Mathias Rosenthal - Fotolia
As businesses in the Middle East and Africa consider software as a service (SaaS) rather than the traditional on-premise model, the market segment is poised for growth.
According to recent BMI Research, demand for cloud computing in the United Arab Emirates (UAE) is forecast to grow by 18.2% a year from 2016 to 2020, with total spend reaching AED1.52bn (£322m) in 2020.
BMI said SaaS was the largest segment of the cloud computing market, accounting for 59% of total cloud computing spending, when compared with infrastructure as a service (IaaS) at 28% and platform as a service (PaaS) at 13%.
But Fahad Al Hassawi, chief commercial officer at Dubai-headquartered telco Du, said adoption of cloud computing was still in the early stages in the Middle East, compared with the developed regions of Europe and North America.
Al Hassawi said the cloud computing market was growing rapidly in the UAE, fuelled by smart government initiatives and the digital transformation currently underway in the country, both in the public and private sectors.
“At Du, we have witnessed an increasing appetite to consume software as a service rather than the traditional on-premise model,” he said. “Multiple factors have contributed to this rapid growth as organisations are now more interested in focusing on their core business rather than IT and infrastructure needs.”
Al Hassawi said SaaS allowed organisations to reduce their total cost of ownership, increase return of investment, improve security and provide continuous availability to customers.
He said that although SaaS has existed almost for a decade and has been promoted for a faster implementation of software changes, there are several challenges that every SaaS provider needs to be aware of and have answers to. “Factoring in the lack of technical and contractual expertise for SaaS implementations, it’s difficult to freely switch from one provider to another,” he said.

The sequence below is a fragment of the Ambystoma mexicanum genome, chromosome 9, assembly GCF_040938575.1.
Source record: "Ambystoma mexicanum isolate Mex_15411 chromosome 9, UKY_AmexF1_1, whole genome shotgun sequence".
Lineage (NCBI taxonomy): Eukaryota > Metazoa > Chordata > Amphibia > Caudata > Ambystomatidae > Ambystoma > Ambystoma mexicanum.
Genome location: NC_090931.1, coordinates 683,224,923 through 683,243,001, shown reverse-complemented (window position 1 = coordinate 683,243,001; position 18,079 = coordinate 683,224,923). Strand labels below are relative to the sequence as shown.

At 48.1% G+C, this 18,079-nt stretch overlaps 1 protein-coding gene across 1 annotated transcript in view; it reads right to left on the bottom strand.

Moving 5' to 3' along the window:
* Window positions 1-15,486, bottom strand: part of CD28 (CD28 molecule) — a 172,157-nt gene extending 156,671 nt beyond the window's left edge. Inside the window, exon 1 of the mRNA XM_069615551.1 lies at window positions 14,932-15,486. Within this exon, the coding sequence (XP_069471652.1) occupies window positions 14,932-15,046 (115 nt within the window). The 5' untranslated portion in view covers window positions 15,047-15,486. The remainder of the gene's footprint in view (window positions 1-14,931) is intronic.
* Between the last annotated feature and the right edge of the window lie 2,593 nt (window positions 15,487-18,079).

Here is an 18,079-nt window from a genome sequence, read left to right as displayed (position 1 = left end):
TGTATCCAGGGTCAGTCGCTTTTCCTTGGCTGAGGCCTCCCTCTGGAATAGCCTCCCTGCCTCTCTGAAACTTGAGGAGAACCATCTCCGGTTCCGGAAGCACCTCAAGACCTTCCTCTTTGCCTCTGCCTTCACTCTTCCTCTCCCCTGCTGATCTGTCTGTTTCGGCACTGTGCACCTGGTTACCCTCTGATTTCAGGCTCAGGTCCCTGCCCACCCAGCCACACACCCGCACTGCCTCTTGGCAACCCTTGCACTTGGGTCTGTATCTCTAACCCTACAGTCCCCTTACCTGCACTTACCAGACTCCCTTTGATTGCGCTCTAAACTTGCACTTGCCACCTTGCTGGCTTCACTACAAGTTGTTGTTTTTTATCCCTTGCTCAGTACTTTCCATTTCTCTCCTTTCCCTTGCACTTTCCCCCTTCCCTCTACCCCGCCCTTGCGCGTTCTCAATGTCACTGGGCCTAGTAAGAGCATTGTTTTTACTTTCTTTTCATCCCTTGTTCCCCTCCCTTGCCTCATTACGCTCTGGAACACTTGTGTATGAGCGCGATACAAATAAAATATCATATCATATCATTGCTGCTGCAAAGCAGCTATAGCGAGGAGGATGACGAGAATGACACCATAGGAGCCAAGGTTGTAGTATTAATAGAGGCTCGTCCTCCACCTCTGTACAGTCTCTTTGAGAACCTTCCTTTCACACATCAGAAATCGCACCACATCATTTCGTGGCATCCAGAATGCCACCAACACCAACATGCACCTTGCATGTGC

Al Hassawi said the way a provider deals with the whole service delivery was critical for success in the SaaS market. “When it comes to service delivery management, it is all about service level agreements,” he said. “Understanding the criticality of the infrastructure, software, security and high availability, and providing and meeting extensive service level agreements is vital.”
Fahad Al Hassawi, Du
To this end, Du has invested in a dedicated network operation centre (NOC) and a security operations centre (SOC), which help in monitoring service quality and provide both proactive and reactive support to ensure least interruption of services to customers of all sizes.
“In the recent past, we have gained significant SaaS traction and have seen an increase in interest levels and adoption,” he said. “This is a trend that we believe will continue to grow in the foreseeable future. It is beyond doubt that SaaS is here to stay, and the sooner companies adopt this early wave, the better placed they will be to tackle the next wave.”
Al Hassawi said as a recognised regional business hub, the UAE was well-poised to take advantage of the SaaS market, since it was a sought-after destination for technology professionals. “This makes it easier to tap into the available knowledge and resource, which keeps getting stronger,” he said.